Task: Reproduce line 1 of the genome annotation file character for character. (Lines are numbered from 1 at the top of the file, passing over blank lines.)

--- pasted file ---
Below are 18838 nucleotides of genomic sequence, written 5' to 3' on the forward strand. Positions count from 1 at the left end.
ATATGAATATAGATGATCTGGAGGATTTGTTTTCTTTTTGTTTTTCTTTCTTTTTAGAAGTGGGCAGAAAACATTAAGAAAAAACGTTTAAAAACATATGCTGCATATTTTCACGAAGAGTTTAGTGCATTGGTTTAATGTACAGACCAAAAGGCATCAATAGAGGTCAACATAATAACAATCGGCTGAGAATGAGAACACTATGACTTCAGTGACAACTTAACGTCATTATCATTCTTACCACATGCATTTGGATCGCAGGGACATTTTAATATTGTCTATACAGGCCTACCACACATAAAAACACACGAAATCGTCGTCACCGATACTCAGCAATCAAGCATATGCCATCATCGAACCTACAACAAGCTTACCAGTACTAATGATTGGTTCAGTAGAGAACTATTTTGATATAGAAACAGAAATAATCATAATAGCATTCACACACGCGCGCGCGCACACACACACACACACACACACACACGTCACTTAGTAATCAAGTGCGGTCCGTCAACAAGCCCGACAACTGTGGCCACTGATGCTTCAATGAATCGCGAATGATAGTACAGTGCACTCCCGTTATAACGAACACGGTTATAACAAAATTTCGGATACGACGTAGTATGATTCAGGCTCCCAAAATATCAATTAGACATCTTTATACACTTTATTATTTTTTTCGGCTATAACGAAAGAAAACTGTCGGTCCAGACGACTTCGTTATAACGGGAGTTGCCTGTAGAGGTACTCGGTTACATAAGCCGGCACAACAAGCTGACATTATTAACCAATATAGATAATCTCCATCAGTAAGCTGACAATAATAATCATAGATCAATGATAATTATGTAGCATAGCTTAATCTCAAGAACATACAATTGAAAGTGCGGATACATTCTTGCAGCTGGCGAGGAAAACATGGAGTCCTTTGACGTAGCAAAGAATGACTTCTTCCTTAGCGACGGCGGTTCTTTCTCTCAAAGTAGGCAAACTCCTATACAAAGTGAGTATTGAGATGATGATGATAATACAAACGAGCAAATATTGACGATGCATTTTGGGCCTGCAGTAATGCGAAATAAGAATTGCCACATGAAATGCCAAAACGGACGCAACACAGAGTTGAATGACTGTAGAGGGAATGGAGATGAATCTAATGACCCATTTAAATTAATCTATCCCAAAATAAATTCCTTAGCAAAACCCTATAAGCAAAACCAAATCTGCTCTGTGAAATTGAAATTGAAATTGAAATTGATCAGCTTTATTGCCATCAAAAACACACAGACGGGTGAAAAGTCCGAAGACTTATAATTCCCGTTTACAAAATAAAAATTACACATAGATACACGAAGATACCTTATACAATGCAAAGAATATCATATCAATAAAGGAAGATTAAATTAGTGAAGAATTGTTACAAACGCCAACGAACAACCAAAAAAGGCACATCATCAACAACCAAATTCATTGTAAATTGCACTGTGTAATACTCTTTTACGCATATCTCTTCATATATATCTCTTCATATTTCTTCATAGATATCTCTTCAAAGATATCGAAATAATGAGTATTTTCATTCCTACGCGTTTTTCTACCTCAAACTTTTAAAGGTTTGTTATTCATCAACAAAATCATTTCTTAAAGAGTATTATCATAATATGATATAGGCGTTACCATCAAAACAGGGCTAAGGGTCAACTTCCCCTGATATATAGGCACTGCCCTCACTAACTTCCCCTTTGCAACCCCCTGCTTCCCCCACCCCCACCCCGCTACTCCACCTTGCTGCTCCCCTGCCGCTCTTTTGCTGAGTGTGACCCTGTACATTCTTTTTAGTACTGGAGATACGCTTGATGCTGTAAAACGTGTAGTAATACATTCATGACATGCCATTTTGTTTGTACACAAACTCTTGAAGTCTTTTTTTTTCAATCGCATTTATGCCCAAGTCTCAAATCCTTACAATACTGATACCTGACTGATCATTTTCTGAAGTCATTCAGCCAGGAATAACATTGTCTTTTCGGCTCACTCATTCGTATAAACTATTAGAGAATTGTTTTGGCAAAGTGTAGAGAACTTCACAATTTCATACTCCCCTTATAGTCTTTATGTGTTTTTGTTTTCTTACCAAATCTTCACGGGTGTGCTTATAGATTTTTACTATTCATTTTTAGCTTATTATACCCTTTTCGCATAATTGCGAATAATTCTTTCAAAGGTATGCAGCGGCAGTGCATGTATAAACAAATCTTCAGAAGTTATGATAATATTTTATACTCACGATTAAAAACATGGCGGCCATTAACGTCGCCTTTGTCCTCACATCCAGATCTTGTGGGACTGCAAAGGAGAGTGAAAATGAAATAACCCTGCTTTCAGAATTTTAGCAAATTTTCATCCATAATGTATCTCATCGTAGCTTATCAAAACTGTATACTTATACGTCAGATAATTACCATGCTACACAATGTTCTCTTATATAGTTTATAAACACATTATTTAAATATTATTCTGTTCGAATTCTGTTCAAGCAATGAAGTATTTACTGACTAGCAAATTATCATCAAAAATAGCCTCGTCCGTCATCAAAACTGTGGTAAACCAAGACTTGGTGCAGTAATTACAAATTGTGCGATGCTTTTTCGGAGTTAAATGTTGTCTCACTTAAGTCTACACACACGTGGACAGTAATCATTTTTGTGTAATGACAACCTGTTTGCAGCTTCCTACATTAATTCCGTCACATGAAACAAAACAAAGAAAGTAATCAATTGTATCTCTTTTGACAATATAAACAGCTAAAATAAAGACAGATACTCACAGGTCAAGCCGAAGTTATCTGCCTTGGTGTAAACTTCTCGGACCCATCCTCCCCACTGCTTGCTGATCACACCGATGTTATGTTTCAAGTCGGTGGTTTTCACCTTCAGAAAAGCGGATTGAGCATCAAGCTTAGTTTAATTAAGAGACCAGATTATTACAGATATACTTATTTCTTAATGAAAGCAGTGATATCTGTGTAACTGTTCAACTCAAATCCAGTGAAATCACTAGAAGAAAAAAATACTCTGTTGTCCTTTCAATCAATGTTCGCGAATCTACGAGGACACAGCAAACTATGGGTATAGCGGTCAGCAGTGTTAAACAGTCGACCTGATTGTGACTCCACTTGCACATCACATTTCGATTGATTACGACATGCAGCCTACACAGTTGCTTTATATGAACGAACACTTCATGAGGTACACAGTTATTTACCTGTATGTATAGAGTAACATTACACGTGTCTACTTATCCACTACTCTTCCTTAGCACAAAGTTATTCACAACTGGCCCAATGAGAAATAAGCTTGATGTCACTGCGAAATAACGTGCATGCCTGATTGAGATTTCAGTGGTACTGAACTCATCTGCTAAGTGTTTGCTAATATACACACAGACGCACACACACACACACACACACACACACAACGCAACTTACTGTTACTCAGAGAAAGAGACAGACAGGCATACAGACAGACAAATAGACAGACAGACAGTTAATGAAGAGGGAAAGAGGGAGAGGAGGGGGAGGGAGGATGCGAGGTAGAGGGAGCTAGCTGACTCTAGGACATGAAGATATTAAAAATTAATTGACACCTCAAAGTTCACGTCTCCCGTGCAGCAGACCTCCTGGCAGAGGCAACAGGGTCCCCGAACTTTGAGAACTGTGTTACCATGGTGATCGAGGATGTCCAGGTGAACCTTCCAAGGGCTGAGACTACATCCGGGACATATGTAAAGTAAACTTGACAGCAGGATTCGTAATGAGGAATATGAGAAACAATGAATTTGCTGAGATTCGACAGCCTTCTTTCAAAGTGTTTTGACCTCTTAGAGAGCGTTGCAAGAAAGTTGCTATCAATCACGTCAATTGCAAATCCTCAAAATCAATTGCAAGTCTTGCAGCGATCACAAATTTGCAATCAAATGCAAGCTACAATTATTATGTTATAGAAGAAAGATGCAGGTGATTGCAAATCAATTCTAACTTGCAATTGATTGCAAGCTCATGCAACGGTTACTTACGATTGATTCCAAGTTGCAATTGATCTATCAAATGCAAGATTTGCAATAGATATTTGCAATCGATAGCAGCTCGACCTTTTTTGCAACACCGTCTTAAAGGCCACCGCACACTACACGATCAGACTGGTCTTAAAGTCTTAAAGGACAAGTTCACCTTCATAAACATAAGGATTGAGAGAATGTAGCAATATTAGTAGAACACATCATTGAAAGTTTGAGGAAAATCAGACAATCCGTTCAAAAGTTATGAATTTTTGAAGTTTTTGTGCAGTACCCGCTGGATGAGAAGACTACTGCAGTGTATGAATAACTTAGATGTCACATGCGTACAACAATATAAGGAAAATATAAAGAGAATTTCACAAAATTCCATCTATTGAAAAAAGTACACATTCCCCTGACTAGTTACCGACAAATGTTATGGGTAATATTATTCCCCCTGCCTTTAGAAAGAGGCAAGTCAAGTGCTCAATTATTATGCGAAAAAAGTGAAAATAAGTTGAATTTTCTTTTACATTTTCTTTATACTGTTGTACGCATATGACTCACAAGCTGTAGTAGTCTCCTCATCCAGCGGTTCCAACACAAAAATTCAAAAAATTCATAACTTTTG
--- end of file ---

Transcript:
Below are 18838 nucleotides of genomic sequence, written 5' to 3' on the forward strand. Positions count from 1 at the left end.